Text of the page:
Notes on Media Coverage of the Fentanyl Outbreak

Graphic: Jenn Aedy

Fentanyl is an opiod painkiller notorious for its potency, presenting a high risk for overdose when used recreationally.

The lethalness of the drug is widely covered by the media, the epidemic equally well reported, meaning the public’s opinion is understandably fearful.

No matter how many times mortality rates are published, users will continue to use. Drugs are part of our society—allowing businessmen to run 24-hour shifts, the blue-collar worker to unbutton, and the rock bottom to blunt their existence. Fentanyl is the new patch, powder and pop on the block, presenting a cheap and exciting offer for those in need of a thrill.

Although numbers and fear sell papers, they don’t solve addictions. When The Globe and Mail runs articles titled “A Killer High; How Canada got addicted to fentanyl,” what are they doing besides inciting fear? An article outlining how users buy the drug from overseas simply shows what not to do, unless the goal is increased addiction. The only takeaway was how cheap and available fentanyl is, a revelation published many times before.

In a New York Times article called “Heroin Epidemic is Yielding to a Deadlier Cousin: Fentanyl,” the magazine listed America’s fentanyl deaths and busts by state—a metric which breaks down the numbers on how users have failed to safely use the drug. Wouldn’t articles outlining safe doses of fentanyl work towards lowering the death toll? The article’s firsthand accounts of how overdoses occur so quickly that naloxone—an opioid blocking antidote—cannot be administered before death is chilling. But instead of dwelling on fatalities, why not find out how death is avoided?

Education and awareness are the most powerful antidotes to any street drug. Knowing what you’re doing, how to take it, how much to take and what it entails is key knowledge for responsible—or, at least, not deadly—usage.

Doctors trained to safely administer fentanyl handle the drug with care, but they are not the ones delivering the majority of fatal doses. If the fentanyl pandemic is to be curbed, people need to stop dying. Rehab is a useful resource, but very hard to attend posthumously.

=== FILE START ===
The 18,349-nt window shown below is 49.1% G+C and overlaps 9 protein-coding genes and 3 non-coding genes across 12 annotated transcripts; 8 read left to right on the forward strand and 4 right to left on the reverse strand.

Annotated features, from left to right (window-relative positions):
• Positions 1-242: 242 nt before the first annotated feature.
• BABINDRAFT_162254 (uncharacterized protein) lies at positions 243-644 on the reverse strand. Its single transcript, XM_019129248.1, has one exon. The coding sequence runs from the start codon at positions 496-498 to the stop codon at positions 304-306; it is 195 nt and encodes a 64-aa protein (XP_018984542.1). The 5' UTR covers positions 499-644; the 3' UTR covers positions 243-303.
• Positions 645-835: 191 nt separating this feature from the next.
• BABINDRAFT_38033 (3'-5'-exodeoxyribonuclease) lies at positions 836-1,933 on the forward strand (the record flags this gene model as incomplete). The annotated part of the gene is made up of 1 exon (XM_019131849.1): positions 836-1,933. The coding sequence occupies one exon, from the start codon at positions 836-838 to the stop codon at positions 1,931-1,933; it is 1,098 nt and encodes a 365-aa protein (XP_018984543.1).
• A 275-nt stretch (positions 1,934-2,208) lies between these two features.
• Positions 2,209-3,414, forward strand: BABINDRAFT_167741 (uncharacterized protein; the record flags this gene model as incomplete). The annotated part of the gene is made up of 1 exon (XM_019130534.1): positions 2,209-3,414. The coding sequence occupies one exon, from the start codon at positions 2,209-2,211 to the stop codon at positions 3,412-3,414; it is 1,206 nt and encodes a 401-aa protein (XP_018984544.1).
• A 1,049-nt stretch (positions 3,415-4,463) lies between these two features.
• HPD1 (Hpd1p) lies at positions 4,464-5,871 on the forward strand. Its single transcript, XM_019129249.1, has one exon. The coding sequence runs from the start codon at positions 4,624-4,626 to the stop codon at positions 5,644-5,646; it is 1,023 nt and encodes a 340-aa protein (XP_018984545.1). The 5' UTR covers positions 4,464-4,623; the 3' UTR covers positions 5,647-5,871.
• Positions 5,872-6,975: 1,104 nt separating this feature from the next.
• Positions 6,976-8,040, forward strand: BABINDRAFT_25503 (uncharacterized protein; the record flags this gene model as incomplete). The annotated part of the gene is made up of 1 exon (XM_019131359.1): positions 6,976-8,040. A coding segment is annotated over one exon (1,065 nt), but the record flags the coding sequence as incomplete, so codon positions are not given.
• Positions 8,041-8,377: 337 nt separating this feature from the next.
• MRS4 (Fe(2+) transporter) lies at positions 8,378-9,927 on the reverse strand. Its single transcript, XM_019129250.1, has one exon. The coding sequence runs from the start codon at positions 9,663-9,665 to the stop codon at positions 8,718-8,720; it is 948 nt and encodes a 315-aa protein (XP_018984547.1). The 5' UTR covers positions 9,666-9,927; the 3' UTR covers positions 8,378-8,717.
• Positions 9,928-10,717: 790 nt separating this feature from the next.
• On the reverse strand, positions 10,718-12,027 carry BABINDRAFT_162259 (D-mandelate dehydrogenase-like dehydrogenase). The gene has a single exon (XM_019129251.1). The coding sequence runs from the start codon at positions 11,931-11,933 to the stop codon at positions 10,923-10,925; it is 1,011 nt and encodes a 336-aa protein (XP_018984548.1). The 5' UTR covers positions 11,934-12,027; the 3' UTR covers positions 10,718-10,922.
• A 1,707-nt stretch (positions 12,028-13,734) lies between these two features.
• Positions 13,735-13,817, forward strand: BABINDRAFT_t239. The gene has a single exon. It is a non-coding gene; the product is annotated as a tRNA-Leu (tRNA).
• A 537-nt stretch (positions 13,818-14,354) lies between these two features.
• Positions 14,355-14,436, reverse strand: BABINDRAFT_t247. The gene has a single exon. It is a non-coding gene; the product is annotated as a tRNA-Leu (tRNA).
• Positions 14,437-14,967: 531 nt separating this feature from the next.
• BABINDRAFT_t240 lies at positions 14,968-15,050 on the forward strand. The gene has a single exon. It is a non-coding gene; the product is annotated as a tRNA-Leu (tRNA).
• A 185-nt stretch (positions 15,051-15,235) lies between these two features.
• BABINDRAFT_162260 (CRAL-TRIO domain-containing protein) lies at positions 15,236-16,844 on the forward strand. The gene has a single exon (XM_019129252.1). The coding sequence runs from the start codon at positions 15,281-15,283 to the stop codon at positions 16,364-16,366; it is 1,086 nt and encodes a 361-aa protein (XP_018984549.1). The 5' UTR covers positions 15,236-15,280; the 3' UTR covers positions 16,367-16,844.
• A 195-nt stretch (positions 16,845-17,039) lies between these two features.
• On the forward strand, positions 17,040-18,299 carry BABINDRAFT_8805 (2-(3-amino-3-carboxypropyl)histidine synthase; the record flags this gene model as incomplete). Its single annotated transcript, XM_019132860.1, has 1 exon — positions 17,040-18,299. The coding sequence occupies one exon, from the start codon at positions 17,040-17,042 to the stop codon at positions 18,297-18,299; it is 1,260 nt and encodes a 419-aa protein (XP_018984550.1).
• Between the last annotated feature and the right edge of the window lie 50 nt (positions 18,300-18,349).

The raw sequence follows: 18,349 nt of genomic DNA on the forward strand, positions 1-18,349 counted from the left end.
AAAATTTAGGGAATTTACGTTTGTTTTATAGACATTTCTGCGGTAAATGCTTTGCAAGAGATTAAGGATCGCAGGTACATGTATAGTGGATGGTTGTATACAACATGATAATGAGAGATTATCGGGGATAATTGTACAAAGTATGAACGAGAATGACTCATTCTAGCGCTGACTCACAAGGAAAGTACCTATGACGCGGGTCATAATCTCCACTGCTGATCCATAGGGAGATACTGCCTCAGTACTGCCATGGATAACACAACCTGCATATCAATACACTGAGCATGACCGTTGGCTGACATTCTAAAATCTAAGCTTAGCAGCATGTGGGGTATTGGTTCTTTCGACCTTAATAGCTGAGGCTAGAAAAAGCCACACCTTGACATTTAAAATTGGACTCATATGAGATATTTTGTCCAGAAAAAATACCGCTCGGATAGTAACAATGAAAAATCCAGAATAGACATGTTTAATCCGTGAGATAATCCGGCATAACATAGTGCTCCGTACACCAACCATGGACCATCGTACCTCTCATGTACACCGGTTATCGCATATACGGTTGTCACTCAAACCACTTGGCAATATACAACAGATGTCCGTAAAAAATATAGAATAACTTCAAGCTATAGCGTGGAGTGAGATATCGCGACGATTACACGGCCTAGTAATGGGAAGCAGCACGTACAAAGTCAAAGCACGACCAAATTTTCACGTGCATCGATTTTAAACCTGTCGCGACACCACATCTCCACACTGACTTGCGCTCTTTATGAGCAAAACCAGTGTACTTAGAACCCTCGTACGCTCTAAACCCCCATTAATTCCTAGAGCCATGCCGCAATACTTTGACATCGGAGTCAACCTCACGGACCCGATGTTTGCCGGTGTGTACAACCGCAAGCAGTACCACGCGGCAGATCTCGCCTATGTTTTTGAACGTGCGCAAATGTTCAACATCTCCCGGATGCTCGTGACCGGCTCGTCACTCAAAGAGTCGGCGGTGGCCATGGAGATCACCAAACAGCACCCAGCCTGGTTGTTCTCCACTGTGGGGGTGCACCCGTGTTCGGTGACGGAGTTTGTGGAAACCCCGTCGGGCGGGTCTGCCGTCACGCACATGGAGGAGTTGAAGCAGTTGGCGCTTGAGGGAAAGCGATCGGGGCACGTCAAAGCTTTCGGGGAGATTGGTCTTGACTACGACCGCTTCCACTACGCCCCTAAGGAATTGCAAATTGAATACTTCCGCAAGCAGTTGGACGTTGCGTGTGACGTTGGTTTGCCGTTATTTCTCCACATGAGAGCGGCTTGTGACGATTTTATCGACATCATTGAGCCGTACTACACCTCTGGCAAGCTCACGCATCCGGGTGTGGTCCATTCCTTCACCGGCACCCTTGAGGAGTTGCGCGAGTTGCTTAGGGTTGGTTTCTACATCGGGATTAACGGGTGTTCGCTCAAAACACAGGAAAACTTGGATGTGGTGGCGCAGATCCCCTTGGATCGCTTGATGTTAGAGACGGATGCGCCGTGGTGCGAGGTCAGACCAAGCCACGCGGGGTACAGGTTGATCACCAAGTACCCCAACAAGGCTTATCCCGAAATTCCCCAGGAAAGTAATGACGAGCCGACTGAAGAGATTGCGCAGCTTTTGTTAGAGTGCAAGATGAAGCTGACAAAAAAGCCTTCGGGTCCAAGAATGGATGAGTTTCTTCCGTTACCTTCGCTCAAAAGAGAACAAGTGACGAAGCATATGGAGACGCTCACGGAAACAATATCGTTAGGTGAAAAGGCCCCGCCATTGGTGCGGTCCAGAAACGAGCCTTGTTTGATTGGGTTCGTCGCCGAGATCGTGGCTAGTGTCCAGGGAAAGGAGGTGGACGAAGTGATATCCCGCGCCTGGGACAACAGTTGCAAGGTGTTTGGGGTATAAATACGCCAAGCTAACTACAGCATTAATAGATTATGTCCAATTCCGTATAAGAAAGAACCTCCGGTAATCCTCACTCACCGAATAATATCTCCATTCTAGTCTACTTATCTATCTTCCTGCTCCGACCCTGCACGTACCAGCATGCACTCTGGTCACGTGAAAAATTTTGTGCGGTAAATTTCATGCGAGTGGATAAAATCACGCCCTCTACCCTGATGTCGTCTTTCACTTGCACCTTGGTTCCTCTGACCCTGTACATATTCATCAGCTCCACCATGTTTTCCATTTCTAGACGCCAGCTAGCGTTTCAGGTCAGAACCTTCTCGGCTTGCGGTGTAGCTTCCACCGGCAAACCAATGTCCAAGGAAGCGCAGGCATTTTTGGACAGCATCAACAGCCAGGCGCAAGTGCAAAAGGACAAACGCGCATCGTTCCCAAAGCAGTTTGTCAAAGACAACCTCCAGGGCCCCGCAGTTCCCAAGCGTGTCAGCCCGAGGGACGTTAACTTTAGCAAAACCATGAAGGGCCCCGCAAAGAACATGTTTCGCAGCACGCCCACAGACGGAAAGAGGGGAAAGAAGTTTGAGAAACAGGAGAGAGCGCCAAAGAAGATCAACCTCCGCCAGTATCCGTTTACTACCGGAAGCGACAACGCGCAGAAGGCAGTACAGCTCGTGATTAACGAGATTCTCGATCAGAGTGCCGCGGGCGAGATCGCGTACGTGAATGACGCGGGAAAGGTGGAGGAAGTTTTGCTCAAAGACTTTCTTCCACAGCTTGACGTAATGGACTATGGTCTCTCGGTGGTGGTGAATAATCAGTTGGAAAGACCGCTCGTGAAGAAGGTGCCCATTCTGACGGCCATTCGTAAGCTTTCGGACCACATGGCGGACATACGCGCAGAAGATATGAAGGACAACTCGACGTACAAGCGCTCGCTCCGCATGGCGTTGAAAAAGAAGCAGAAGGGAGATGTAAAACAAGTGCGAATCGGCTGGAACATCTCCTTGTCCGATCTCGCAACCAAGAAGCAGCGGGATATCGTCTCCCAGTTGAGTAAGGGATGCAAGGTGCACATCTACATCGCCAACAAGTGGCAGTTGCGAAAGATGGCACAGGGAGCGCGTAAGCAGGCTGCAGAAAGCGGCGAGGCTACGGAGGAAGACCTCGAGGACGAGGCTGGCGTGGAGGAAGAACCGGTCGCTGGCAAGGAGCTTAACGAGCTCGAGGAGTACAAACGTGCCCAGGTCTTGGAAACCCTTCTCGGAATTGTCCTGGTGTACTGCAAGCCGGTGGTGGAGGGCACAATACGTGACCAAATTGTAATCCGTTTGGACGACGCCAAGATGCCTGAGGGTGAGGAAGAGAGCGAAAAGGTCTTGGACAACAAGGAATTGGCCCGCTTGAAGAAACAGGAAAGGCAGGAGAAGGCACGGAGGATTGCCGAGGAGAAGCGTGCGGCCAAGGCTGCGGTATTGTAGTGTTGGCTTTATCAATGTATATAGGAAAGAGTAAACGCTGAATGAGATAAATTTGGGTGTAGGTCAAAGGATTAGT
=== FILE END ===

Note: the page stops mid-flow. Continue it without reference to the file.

It is impossible to deny opioid usage is approaching pandemic levels. British Columbia’s provincial health officer Perry Kendall declared a public health emergency in April 2016, after provincial overdose deaths rose 30 per cent from 2014 to 2015—with fentanyl involved in 31 per cent of cases. According to data from the Centre for Disease Control, the US has seen a 75 per cent increase in deaths involving powerful synthetic opiates, like fentanyl, in the same one year span.

Mass media needs to mature and outgrow shallow stigmas towards drug use. Education is power, and a chance for users to save themselves. Death totals turn human issues into statistics, alienating viewers from a harsh reality. People are dying at an alarming rate, seemingly making the same mistakes over and over. Perhaps they just don’t know any better.

The status quo should see users and addicts treated with dignity, and given an opportunity to redeem themselves. This means empowering “illegal” users with the same knowledge as those administering fentanyl legally.

The abuse is rampant, so instead of fearing the trend, let’s lessen its lethality. It’s time to get off our sober high horse.